The French Yellow Book

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No. 143 :
M. Coulondre, French Ambassador in Berlin, to M. Georges Bonnet, Minister for Foreign Affairs. Berlin, June 22, 1939.

THE situation is still confused in Berlin. If Dr. Goebbels's speeches have shown the stiffening attitude of the Reich on the Danzig question, they have not disclosed Herr Hitler's intentions; the question must be settled, but when and how? Probably no one knows except the Führer; it is not certain whether even he has made up his mind.

Diplomatic circles are pessimistic. The events in the Far East and the difficulties of the negotiations with Moscow contribute to this feeling. It is considered, above all, that the manifestations of June 17 and 18 have given proof of the Führer's will to go ahead; that they have committed him before international opinion; and as, on the other hand, the Polish will to resist seems strong, it is not clear how any solution can be found to the crisis but war.

Two points are more or less unanimously taken for granted here: (a) A crisis over Danzig is inevitable before the end of the year; (b) Danzig is not for Herr Hitler an end in itself. He has other objectives in Poland, namely the Corridor and Silesia. If any doubts may have existed on this subject, Dr. Goebbels took it upon himself to remove them last night, when he declared at the festival of the summer solstice that "Germany intends to take back all the territory which has belonged to her in the course of history." (This phrase did not appear in the German Press.)

The majority of the diplomats accredited to Berlin are searching for a compromise solution, and growing uneasy at their inability to find one. They shut themselves up thus in a sort of contradiction, for, if one admits the limitless character of the German claims, and they do admit it, there is no hope for the moment of ending the situation by settling the Danzig question, and thus no advantage in compromising themselves over it. There are, on the other hand, some major disadvantages.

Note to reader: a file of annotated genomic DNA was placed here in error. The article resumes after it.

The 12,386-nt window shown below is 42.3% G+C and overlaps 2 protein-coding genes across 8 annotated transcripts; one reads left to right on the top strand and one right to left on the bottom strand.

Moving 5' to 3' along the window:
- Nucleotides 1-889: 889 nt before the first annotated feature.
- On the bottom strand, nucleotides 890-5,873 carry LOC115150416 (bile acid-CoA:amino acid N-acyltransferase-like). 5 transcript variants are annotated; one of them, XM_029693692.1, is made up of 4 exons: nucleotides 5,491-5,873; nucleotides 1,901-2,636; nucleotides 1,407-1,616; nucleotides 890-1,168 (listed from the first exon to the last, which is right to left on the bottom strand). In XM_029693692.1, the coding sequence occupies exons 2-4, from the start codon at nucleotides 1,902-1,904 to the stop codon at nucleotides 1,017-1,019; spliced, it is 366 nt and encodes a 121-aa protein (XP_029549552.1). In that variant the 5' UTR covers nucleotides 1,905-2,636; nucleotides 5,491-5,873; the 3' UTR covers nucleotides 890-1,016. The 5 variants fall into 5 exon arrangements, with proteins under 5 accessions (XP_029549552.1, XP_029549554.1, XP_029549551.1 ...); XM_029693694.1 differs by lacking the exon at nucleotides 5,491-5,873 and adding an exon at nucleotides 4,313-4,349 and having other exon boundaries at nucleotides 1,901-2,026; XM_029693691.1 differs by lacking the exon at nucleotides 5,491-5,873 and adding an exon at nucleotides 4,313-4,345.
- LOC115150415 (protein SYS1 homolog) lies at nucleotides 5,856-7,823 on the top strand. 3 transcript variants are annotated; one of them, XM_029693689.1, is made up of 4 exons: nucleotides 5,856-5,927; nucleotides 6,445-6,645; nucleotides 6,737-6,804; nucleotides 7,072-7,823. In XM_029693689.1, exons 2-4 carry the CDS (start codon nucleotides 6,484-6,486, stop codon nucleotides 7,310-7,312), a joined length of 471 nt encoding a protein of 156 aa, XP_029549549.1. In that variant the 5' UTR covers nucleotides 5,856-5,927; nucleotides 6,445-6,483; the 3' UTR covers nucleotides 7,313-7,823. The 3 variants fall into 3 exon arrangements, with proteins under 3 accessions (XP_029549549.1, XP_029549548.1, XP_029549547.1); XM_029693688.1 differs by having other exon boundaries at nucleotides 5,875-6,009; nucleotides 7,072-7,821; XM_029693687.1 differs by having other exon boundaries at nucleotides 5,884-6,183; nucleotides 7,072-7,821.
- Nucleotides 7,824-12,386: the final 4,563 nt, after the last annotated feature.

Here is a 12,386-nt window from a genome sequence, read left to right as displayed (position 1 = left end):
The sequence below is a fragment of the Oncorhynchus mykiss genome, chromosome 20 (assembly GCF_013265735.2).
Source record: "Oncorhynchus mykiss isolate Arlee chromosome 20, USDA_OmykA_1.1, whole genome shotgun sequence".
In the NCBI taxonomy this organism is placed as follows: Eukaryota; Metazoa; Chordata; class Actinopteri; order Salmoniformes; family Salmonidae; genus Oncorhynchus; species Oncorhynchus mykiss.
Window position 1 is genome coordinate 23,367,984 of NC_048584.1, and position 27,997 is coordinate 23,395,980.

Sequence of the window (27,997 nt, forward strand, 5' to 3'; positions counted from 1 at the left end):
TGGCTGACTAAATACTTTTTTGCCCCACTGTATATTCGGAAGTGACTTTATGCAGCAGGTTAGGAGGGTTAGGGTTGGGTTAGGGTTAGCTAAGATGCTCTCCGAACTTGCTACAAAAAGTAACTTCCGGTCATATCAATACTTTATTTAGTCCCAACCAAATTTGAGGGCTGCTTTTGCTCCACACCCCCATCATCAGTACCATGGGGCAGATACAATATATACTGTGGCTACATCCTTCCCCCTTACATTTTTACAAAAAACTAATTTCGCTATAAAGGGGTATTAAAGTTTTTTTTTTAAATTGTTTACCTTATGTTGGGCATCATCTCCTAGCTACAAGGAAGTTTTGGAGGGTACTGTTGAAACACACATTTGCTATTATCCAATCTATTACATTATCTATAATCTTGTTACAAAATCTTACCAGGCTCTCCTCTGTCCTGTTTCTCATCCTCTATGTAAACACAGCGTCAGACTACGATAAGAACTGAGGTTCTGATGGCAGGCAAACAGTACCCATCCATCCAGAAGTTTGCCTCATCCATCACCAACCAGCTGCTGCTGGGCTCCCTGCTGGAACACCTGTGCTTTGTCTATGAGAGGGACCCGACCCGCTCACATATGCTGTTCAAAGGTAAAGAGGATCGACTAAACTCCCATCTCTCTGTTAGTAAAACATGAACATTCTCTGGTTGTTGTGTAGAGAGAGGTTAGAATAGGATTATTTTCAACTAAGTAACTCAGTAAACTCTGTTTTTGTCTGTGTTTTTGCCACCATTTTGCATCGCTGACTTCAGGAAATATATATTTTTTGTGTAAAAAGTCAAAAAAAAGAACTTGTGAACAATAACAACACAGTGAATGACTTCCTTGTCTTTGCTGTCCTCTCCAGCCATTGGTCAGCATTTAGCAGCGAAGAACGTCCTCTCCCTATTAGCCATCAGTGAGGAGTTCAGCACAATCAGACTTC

Herr Hitler has definitely committed himself over the Danzig question, but he has not yet burnt his boats as he did with regard to Czechoslovakia. He will not burn them unless he definitely decides to go to the length of war, except in the event of his convincing himself that he can force the enemy position simply by means of threats and intimidation. That is why I am convinced that it is important today, even more than before, to abstain from taking the initiative, or adopting any attitude which could be interpreted here as a weakening of the Allied determination to oppose force by force. It seems to me nearly certain that we shall not be able to avoid a formidable increase of tension in the situation this autumn. Perhaps, however, if there is no giving way, on the part of the peace front, we shall see no repetition of the ultimatum of September 1938. What we must at any cost eliminate this time is the risk of war developing out of a threat of intimidation.

According to my latest information this risk still exists. Is the information supplied by German agents abroad regarding the will to resist of the Allies less definite than it was before? I cannot say, but I have heard from a good source that Herr von Ribbentrop is once more convinced that at the present juncture Great Britain will not fight over Danzig. I know, on the other hand, that Field-Marshal Goering is very worried by the consequences of an uncompromising policy and would like to see the Führer play for time. It is impossible to foresee which of these two ideas will prevail, especially as the National-Socialist authorities, acting evidently upon "orders," are keeping a discreet silence in their dealings with the diplomats. The Minister for Foreign Affairs seems to be still very much in favour with Herr Hitler; on the other hand Field-Marshal Goering's credit with the Führer is reported to have gone up.


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